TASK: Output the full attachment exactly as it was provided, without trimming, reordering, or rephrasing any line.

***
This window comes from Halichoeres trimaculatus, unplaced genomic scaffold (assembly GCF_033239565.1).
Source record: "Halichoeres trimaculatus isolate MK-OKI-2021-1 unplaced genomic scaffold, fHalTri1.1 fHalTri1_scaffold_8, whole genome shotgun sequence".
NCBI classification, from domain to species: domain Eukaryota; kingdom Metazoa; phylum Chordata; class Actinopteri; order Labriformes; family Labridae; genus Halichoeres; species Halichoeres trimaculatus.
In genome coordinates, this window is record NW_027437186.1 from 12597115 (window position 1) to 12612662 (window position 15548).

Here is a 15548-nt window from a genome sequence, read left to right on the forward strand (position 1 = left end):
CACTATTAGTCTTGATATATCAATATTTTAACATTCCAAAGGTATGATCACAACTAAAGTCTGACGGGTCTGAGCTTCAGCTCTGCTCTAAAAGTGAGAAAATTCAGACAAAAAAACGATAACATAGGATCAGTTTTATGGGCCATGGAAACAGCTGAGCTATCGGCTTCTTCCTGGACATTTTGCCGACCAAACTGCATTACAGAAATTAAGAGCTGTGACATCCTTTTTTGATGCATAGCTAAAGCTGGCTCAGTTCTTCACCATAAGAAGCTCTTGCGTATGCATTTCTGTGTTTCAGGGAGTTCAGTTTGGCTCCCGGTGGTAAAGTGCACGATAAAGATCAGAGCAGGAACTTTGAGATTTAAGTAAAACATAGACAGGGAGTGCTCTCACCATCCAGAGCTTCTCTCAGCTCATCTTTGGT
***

This window comes from Halichoeres trimaculatus, unplaced genomic scaffold (assembly GCF_033239565.1).
Source record: "Halichoeres trimaculatus isolate MK-OKI-2021-1 unplaced genomic scaffold, fHalTri1.1 fHalTri1_scaffold_8, whole genome shotgun sequence".
NCBI classification, from domain to species: domain Eukaryota; kingdom Metazoa; phylum Chordata; class Actinopteri; order Labriformes; family Labridae; genus Halichoeres; species Halichoeres trimaculatus.
In genome coordinates, this window is record NW_027437186.1 from 12597115 (window position 1) to 12612662 (window position 15548).

Here is a 15548-nt window from a genome sequence, read left to right on the forward strand (position 1 = left end):
CACTATTAGTCTTGATATATCAATATTTTAACATTCCAAAGGTATGATCACAACTAAAGTCTGACGGGTCTGAGCTTCAGCTCTGCTCTAAAAGTGAGAAAATTCAGACAAAAAAACGATAACATAGGATCAGTTTTATGGGCCATGGAAACAGCTGAGCTATCGGCTTCTTCCTGGACATTTTGCCGACCAAACTGCATTACAGAAATTAAGAGCTGTGACATCCTTTTTTGATGCATAGCTAAAGCTGGCTCAGTTCTTCACCATAAGAAGCTCTTGCGTATGCATTTCTGTGTTTCAGGGAGTTCAGTTTGGCTCCCGGTGGTAAAGTGCACGATAAAGATCAGAGCAGGAACTTTGAGATTTAAGTAAAACATAGACAGGGAGTGCTCTCACCATCCAGAGCTTCTCTCAGCTCATCTTTGGT